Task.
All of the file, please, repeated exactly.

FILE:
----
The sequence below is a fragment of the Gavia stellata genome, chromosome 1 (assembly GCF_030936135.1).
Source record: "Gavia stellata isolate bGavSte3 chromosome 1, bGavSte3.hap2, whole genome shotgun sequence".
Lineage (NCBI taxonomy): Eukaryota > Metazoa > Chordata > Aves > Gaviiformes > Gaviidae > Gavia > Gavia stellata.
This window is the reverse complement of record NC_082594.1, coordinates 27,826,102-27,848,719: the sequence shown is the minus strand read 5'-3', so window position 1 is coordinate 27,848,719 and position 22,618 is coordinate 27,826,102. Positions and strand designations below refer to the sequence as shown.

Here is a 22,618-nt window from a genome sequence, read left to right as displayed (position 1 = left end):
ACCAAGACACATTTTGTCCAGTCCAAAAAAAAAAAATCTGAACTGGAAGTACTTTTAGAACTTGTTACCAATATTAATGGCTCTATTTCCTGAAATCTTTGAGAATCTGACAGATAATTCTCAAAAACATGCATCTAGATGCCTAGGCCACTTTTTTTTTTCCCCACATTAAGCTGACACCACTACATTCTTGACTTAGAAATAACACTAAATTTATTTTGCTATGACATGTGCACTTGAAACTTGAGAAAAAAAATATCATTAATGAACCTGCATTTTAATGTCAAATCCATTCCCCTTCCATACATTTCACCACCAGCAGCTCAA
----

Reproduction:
The sequence below is a fragment of the Gavia stellata genome, chromosome 1 (assembly GCF_030936135.1).
Source record: "Gavia stellata isolate bGavSte3 chromosome 1, bGavSte3.hap2, whole genome shotgun sequence".
Lineage (NCBI taxonomy): Eukaryota > Metazoa > Chordata > Aves > Gaviiformes > Gaviidae > Gavia > Gavia stellata.
This window is the reverse complement of record NC_082594.1, coordinates 27,826,102-27,848,719: the sequence shown is the minus strand read 5'-3', so window position 1 is coordinate 27,848,719 and position 22,618 is coordinate 27,826,102. Positions and strand designations below refer to the sequence as shown.

Here is a 22,618-nt window from a genome sequence, read left to right as displayed (position 1 = left end):
ACCAAGACACATTTTGTCCAGTCCAAAAAAAAAAAATCTGAACTGGAAGTACTTTTAGAACTTGTTACCAATATTAATGGCTCTATTTCCTGAAATCTTTGAGAATCTGACAGATAATTCTCAAAAACATGCATCTAGATGCCTAGGCCACTTTTTTTTTTCCCCACATTAAGCTGACACCACTACATTCTTGACTTAGAAATAACACTAAATTTATTTTGCTATGACATGTGCACTTGAAACTTGAGAAAAAAAATATCATTAATGAACCTGCATTTTAATGTCAAATCCATTCCCCTTCCATACATTTCACCACCAGCAGCTCAA